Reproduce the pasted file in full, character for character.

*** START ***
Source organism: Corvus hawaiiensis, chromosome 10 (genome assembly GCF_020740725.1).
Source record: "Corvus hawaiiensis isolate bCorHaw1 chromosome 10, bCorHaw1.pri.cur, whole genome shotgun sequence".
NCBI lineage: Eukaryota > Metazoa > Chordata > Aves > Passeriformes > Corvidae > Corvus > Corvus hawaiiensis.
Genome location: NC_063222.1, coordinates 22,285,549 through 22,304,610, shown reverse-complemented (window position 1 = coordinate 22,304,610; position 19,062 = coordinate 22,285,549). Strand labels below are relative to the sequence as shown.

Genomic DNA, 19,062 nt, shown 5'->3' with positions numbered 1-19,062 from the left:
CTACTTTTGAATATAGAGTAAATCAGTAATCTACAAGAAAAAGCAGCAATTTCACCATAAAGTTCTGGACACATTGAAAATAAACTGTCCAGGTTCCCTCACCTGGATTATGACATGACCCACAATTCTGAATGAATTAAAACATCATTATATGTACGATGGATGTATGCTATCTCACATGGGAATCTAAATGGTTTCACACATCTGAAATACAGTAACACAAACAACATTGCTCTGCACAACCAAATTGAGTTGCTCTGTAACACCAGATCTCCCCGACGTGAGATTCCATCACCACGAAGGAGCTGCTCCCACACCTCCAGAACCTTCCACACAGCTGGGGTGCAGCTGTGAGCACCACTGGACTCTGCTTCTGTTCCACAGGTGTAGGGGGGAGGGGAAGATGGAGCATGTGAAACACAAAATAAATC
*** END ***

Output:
Source organism: Corvus hawaiiensis, chromosome 10 (genome assembly GCF_020740725.1).
Source record: "Corvus hawaiiensis isolate bCorHaw1 chromosome 10, bCorHaw1.pri.cur, whole genome shotgun sequence".
NCBI lineage: Eukaryota > Metazoa > Chordata > Aves > Passeriformes > Corvidae > Corvus > Corvus hawaiiensis.
Genome location: NC_063222.1, coordinates 22,285,549 through 22,304,610, shown reverse-complemented (window position 1 = coordinate 22,304,610; position 19,062 = coordinate 22,285,549). Strand labels below are relative to the sequence as shown.

Genomic DNA, 19,062 nt, shown 5'->3' with positions numbered 1-19,062 from the left:
CTACTTTTGAATATAGAGTAAATCAGTAATCTACAAGAAAAAGCAGCAATTTCACCATAAAGTTCTGGACACATTGAAAATAAACTGTCCAGGTTCCCTCACCTGGATTATGACATGACCCACAATTCTGAATGAATTAAAACATCATTATATGTACGATGGATGTATGCTATCTCACATGGGAATCTAAATGGTTTCACACATCTGAAATACAGTAACACAAACAACATTGCTCTGCACAACCAAATTGAGTTGCTCTGTAACACCAGATCTCCCCGACGTGAGATTCCATCACCACGAAGGAGCTGCTCCCACACCTCCAGAACCTTCCACACAGCTGGGGTGCAGCTGTGAGCACCACTGGACTCTGCTTCTGTTCCACAGGTGTAGGGGGGAGGGGAAGATGGAGCATGTGAAACACAAAATAAATC